The New York Times cited Hotel Football as a reason to visit Manchester in its Top 52 Places to Visit in the World in 2015.
Know your audience
Of course, having access to the Class of ‘92 footballers is an advantage, but without a story people won’t stay interested, as Steve Lowy, co-founder and director at Umidigital, observes: “Gary Neville has four million followers on
Twitter and they have a good story because football reaches lots of different people. But building a social media following is only any good if people are following you for the right reasons.”
Kate Greville, head of PR and communications at GG Hospitality, the owner and operator of Hotel Football, adds: “Make sure you have an impact on the bottom line. Don’t just do things because it’s fun. It needs to have relevance and hit the objective, which is to drive awareness, enquiries, and ultimately sales. For example, the hotel video gave a clear call to action, driving pre-launch enquiries and traffic to the website.”
That’s a formula that worked for Bespoke Hotels, which created teaser videos and shoots in the 12-month run-up to opening 60-bedroom Hotel Gotham in Manchester in 2015.
“I have done so many hotel openings, but this was the most enjoyable. We were full straight away and have been full ever since,” says chairman Robin Sheppard.
The first pre-launch video channelled 1920s Manhattan. Shot in sepia in an empty Victorian building, it set the scene for the “theatrical” hotel. An old-fashioned phone rings incessantly and glamorous “characters” pose languidly with the call to action, “We are worth waiting for”, and the opening date.
“There was nothing in the building to shoot, so we based the six characters broadly on Colonel Mustard and Miss Scarlett. We wanted it to be theatrical,” says Sheppard.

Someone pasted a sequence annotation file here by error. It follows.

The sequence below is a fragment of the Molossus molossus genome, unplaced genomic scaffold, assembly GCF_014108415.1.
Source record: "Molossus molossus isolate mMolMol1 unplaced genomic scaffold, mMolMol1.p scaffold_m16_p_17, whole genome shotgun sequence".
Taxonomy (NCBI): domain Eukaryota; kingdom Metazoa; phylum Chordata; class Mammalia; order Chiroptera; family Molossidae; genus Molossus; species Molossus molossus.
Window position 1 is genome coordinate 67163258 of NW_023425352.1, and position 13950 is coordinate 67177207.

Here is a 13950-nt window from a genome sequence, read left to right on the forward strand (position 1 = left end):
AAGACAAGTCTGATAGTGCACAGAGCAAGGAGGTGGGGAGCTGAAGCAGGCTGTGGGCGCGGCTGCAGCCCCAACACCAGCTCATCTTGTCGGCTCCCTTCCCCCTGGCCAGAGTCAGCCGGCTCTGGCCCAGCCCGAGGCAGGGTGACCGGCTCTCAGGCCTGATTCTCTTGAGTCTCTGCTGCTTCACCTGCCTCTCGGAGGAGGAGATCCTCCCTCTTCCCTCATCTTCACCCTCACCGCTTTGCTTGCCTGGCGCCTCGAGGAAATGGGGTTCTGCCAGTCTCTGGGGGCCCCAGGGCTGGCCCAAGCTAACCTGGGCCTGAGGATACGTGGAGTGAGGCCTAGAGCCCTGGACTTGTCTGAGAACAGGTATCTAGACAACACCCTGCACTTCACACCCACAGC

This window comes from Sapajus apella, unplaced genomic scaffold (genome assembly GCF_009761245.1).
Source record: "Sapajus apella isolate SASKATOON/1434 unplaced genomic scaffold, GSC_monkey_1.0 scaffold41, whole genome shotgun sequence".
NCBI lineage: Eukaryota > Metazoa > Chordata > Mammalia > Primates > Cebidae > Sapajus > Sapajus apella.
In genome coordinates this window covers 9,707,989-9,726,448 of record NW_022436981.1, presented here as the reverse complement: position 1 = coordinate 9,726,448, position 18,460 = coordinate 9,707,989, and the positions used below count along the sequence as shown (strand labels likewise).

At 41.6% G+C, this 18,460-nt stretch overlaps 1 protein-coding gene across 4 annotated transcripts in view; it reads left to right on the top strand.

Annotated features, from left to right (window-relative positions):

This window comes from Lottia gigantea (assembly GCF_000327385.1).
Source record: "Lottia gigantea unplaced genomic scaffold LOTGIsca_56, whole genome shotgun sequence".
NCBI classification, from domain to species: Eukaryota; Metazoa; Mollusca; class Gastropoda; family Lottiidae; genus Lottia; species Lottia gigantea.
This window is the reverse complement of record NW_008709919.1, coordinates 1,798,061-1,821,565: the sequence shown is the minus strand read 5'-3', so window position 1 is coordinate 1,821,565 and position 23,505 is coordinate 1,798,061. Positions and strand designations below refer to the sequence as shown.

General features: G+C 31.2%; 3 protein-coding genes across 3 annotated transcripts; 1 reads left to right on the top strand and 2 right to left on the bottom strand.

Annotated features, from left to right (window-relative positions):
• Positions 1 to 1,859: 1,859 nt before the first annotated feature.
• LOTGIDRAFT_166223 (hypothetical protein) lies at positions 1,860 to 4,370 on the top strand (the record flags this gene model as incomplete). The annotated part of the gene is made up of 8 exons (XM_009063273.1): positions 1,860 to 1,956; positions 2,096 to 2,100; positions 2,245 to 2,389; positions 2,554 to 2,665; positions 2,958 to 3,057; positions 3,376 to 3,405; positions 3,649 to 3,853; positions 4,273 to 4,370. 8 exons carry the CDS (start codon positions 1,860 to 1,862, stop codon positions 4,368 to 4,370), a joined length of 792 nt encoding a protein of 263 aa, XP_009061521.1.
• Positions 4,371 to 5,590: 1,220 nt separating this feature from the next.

The videos were aired on Twitter and Facebook and worked as a recruitment tool, garnering 1,300 applications. Notably, a ban was put on unlicensed photos so only high-quality official photos were published after opening. During the build-up, the team also unleashed a 1920s-style yellow van called Gerald that tootled around Manchester and published a PR sheet called Gotham Bugle, which was dished out at busy spots such as Manchester Piccadilly station.
What made Hotel Football and Hotel Gotham’s pre-opening campaigns so successful was that they delivered on their promise. Peter Chipchase, chief communications and strategy officer at this year’s winner of the Best Marketing Campaign Catey at the Ned warns: “Most hotel brands make the mistake of investing in pre-opening and presenting the space as one thing, only for the reality to be very different.”
The Ned, launched by Soho House & Co and the Sydall Group last year, avoided this by allowing the marketing process to evolve with the project. “It all started back in 2012, long before anyone even knew we had got hold of the building,” says managing director Gareth Banner. “Developing the DNA [of a brand] can be a long-winded and complex process.”
Illustrating the importance of authenticity, the 250-bedroom hotel, which opened in the City’s former Midland Bank headquarters last year, drew its brand identity from the building’s architect Sir Edwin ‘Ned’ Lutyens. Meanwhile, the dramatic spaces were ideal for what Chipchase describes as “a teasing and cinematic social media campaign” inspired by the launch of the Bond movie Spectre. “We wanted to launch the Ned like a film, creating a rolling thunder campaign that started two years out and culminated in a premiere,” he says. “We wanted something that was playful, but showed the spaces and the design in a non-salesy way.”
The in-house marketing team also targeted social media at key influencers, using Instagram as a brand-building channel to showcase design, food and events. The fact that the Ned was a new brand in a location not associated with tourism or culture makes it all the more impressive that they had nailed 43,000 Instagram followers within two months of opening.